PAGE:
22 3 Preparing for Volunteers Is it necessary to manage volunteers? It is widely accepted that the unwritten but understood style of volunteer management is no longer enough to ensure a mutually beneficial volunteering experience. Volunteers deserve more and organisations need to have policies and procedures in place to ensure things run smoothly and effectively. Furthermore, volunteers have chosen to give your organisation their time, skills and expertise. In return, you should be offering them a volunteering experience that meets their expectations and is well managed. Good volunteer management means: For volunteers to stay and be effective, volunteers and organisations must be a good match, therefore clear role descriptions, and recruitment and selection procedures are essential. Organisations need to be able to refer to policies and procedures to ensure their work with volunteers is consistent over time and across staff. The key role of management is to ensure that the resources of the organisation are managed effectively, including volunteers. Organisations with solid structures, clear lines of communication and good relationships will attract and keep good people.»»»»» you know what motivates each volunteer volunteers know what their role is and what sort of training they can expect, volunteers and others in the organisation know how their contribution fits in with organisation s goals, volunteers know who to turn to for help and support volunteers receive affirmation and recognition for their contribution. 22
23 3 Preparing for Volunteers Who manages volunteers? Having an effective volunteer programme and being an effective volunteer manager requires commitment and skill and choosing who has this role is key to the success of your volunteer programme. Who actually has this role depends on the organisation. Factors such as the size of an organisation, the number of volunteers, the type of work volunteers do and the skills and expertise required all impact on who actually takes on this role. It could be the manager/ceo, a paid staff member, a paid volunteer manager or a volunteer volunteer-manager. The reality in many organisations is that the role is added on to already stretched manager. It s important to cut your cloth to suit your measure and not make commitments to volunteers that you can t keep. Only recruit the number of volunteers that you can effectively manage. Ensure that the role of volunteers is understood and valued in the organisation Identify volunteer opportunities Defining volunteer roles Recruit and select volunteers Organise volunteer induction Develop team building strategies Maintain volunteer records Organise volunteer roster Provide one-2-one support for volunteers Carry out volunteer reviews Design volunteer policies and procedures Plan training programmes Deal with difficulties that arise Here is a checklist of tasks involved in managing volunteers. Tick the box if you feel you have the time and capacity to carry out all of these activities. Now decide if any of the tasks can be delegated: 23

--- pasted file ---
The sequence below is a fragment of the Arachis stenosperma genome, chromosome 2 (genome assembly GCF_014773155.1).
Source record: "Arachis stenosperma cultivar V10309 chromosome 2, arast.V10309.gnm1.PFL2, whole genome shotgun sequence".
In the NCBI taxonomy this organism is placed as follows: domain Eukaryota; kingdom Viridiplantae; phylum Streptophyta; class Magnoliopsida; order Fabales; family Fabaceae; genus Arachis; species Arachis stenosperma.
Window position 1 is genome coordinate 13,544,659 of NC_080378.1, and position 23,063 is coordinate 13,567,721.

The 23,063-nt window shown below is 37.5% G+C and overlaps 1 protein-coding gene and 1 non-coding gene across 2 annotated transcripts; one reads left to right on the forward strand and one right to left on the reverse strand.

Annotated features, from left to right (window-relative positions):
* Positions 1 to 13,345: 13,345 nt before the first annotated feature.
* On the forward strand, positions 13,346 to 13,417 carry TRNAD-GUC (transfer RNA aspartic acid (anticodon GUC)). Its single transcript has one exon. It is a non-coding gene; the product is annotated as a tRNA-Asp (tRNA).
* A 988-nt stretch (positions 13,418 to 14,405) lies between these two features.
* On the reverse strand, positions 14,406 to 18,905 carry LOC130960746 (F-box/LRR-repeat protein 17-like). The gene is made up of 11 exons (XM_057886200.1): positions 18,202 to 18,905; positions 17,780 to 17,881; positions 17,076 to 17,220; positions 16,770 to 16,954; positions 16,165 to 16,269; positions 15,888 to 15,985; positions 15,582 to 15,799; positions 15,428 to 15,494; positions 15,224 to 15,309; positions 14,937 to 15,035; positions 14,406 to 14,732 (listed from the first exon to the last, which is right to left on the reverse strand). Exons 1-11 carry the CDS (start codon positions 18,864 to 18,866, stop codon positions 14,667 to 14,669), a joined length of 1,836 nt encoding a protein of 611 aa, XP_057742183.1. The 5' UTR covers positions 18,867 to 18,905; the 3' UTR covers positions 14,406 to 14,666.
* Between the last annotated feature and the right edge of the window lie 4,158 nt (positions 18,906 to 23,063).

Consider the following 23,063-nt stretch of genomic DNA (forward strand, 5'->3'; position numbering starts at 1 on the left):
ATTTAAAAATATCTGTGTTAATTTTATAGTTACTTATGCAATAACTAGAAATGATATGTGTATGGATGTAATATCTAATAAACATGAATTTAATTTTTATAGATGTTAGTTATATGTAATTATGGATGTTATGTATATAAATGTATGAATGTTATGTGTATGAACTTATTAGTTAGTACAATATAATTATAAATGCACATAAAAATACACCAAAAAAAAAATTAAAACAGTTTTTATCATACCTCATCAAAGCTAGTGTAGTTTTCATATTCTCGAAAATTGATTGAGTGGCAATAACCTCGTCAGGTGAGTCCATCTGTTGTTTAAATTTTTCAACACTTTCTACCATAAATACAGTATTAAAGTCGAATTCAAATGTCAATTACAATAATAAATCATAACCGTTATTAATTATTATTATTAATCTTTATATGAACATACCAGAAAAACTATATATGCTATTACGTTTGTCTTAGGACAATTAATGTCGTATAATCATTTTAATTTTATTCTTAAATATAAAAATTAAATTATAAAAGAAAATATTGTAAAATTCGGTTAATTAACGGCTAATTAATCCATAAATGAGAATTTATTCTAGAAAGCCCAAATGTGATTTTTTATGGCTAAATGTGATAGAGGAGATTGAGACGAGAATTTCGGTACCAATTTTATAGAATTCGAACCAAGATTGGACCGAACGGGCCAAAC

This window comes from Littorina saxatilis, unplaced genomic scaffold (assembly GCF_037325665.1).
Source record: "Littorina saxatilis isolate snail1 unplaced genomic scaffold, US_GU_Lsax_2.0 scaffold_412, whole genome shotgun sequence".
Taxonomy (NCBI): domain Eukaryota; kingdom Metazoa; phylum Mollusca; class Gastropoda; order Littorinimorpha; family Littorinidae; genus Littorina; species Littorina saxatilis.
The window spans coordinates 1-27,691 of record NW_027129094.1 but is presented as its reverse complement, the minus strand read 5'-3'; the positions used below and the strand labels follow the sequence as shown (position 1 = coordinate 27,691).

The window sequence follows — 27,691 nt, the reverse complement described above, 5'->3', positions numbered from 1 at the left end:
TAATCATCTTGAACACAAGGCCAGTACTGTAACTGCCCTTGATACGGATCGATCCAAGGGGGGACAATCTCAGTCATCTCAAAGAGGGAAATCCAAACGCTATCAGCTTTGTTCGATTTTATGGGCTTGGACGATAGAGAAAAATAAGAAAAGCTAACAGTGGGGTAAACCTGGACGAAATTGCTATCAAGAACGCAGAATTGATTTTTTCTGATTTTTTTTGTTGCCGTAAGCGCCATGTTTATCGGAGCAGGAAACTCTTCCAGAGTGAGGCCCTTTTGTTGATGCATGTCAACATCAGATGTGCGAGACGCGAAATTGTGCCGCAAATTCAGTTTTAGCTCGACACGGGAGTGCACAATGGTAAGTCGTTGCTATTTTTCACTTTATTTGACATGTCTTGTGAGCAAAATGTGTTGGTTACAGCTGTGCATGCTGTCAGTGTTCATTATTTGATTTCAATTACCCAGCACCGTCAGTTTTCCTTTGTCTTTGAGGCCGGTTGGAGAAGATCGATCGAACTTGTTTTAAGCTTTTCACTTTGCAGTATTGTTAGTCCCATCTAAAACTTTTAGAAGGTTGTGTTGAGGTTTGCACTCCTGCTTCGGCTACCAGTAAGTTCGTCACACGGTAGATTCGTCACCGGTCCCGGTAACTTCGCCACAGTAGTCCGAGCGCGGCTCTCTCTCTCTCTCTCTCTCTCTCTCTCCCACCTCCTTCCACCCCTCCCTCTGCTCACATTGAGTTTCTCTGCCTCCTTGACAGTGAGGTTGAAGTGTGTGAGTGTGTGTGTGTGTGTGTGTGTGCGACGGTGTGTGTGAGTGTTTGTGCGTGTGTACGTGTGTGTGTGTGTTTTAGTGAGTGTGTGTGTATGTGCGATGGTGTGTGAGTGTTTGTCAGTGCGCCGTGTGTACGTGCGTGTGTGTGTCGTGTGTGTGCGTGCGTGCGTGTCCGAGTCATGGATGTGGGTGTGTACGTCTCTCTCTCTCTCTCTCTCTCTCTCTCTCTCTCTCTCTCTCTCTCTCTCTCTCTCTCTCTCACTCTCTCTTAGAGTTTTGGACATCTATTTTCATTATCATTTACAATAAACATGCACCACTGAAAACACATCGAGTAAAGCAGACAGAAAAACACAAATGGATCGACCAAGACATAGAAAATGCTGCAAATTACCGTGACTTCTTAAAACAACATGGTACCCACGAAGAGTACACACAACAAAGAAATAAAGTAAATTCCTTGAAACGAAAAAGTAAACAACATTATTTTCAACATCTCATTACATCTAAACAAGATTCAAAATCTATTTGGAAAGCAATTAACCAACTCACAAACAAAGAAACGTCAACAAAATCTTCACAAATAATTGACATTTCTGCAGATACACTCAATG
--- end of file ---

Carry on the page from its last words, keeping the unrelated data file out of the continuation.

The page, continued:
24 3 Preparing for Volunteers The personal qualities and skills of a good volunteer manager include:» A commitment to the role of volunteers» An understanding of volunteer issues» Experience in managing or willingness to learn» Excellent communicator» Good organiser» Recognises the importance of team building» Ability of identify training needs» Creative» A motivator» Combines efficiency with flexibility Organisations involving volunteers need to recognise that volunteer management needs to be resourced and supported. It also needs to be connected with the wider organisation and not seen as something self sustaining just because there is a volunteer manager in place. Volunteer managers must be given the opportunity and mandate to develop the skills and capacity of the organisation and its staff to work with and value the contribution of volunteers. Not everyone will have all the skills required so you will need to offer training and support to someone taking on this role. If there is an existing volunteer (or two) who you think would be good managers, suggest it to them and consider introducing them into the role incrementally. If they aren t interested in all aspects of the role there may be elements that they would like to do, for instance, writing a specific policy and procedure or helping with the volunteer induction programme. 24